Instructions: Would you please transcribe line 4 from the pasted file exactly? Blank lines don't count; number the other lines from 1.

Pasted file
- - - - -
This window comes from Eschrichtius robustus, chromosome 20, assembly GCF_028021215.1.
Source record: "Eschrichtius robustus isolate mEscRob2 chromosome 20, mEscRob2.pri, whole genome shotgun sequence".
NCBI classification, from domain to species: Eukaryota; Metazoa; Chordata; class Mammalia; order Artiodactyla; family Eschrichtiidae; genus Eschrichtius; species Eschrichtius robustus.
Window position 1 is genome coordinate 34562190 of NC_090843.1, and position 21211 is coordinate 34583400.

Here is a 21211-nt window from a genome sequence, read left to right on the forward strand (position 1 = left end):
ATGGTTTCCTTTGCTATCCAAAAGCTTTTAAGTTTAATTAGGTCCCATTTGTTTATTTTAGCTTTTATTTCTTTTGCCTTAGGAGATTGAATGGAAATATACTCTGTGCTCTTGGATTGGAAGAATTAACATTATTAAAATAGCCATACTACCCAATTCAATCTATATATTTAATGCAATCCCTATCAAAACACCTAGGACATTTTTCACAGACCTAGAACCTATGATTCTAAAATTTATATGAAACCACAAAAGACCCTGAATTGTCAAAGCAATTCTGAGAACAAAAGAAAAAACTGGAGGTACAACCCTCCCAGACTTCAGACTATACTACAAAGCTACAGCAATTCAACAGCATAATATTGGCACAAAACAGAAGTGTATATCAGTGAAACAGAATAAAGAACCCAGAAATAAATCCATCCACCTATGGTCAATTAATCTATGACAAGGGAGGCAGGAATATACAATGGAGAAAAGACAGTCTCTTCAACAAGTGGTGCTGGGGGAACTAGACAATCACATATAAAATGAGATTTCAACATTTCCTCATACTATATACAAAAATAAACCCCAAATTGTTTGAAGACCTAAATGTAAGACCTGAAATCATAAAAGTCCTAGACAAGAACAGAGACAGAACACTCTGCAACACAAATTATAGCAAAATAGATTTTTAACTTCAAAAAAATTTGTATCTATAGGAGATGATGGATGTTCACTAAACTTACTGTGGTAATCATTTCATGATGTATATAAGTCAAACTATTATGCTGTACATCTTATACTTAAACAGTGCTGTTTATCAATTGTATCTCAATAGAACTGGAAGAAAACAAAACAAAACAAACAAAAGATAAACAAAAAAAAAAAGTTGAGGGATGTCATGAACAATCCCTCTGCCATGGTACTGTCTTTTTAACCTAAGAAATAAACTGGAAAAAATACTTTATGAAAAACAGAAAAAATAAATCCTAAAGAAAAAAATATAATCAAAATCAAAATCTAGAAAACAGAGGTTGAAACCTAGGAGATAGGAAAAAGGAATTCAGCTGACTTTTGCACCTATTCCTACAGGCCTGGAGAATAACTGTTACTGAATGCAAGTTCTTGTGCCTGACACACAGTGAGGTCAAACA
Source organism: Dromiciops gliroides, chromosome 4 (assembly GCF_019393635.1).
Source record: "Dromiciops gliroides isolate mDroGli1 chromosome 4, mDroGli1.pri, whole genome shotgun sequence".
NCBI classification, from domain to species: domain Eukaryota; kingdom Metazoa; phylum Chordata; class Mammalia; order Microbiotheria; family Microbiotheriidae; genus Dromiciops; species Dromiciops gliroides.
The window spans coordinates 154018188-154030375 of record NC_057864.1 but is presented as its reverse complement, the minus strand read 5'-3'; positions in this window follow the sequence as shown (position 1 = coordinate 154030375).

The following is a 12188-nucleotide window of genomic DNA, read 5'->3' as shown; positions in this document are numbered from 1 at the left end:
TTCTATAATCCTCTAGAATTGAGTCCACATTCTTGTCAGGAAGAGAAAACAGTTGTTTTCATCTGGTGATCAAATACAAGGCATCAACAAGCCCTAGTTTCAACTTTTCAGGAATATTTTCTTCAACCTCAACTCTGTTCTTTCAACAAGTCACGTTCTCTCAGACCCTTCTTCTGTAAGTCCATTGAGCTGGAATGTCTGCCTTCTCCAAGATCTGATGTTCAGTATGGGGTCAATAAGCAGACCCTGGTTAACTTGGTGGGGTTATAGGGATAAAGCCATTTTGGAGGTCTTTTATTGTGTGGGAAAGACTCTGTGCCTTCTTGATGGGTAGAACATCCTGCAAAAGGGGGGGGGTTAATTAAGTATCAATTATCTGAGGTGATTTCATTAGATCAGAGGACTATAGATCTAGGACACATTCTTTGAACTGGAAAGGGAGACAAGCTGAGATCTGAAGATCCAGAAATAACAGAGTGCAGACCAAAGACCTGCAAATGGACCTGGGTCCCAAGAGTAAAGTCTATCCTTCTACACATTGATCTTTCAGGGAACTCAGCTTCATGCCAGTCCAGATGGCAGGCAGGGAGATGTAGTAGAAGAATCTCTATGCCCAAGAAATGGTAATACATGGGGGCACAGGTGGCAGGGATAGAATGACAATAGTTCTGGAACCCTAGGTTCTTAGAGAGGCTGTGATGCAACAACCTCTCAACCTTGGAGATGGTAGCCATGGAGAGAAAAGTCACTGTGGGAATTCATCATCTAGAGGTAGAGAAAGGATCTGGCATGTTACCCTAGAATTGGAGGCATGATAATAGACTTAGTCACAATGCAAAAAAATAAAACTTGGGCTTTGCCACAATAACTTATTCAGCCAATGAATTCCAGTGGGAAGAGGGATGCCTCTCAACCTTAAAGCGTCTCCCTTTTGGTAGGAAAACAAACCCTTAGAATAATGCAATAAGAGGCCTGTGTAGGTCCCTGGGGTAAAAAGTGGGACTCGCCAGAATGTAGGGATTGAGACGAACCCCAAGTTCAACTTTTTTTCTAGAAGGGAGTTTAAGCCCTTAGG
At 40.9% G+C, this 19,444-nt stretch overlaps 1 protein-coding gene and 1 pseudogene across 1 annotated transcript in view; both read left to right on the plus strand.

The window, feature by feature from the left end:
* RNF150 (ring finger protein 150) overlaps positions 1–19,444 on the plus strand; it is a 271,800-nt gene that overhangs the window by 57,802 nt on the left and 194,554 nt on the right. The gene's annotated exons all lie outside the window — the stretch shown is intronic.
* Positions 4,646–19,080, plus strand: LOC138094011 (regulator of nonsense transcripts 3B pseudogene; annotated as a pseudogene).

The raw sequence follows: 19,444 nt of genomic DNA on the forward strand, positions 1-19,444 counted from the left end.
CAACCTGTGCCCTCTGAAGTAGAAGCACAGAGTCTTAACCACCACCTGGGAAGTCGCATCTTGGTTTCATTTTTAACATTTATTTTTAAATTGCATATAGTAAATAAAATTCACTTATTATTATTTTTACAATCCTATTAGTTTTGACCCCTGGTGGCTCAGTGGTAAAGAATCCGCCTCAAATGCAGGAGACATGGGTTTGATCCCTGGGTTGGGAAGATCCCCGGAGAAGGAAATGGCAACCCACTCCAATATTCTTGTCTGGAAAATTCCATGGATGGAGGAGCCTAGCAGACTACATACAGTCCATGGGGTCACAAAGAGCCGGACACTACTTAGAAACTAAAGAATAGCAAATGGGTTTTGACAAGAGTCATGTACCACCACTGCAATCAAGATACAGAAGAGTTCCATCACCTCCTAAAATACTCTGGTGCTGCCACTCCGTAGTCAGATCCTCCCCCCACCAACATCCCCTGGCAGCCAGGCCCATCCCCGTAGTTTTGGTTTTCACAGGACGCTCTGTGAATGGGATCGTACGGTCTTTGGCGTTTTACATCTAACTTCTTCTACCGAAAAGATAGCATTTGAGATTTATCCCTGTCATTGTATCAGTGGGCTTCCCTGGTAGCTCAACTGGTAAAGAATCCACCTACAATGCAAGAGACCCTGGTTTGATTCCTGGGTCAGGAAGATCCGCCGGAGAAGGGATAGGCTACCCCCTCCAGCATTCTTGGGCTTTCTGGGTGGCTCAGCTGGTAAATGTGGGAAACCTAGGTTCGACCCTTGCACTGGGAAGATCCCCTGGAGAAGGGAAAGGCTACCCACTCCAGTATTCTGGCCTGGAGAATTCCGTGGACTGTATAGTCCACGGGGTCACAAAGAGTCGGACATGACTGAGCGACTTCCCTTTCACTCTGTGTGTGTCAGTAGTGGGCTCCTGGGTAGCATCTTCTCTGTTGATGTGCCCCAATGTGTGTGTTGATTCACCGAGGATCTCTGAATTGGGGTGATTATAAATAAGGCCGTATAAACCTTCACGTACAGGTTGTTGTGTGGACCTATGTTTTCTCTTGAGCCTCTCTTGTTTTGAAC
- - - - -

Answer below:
Window position 1 is genome coordinate 34562190 of NC_090843.1, and position 21211 is coordinate 34583400.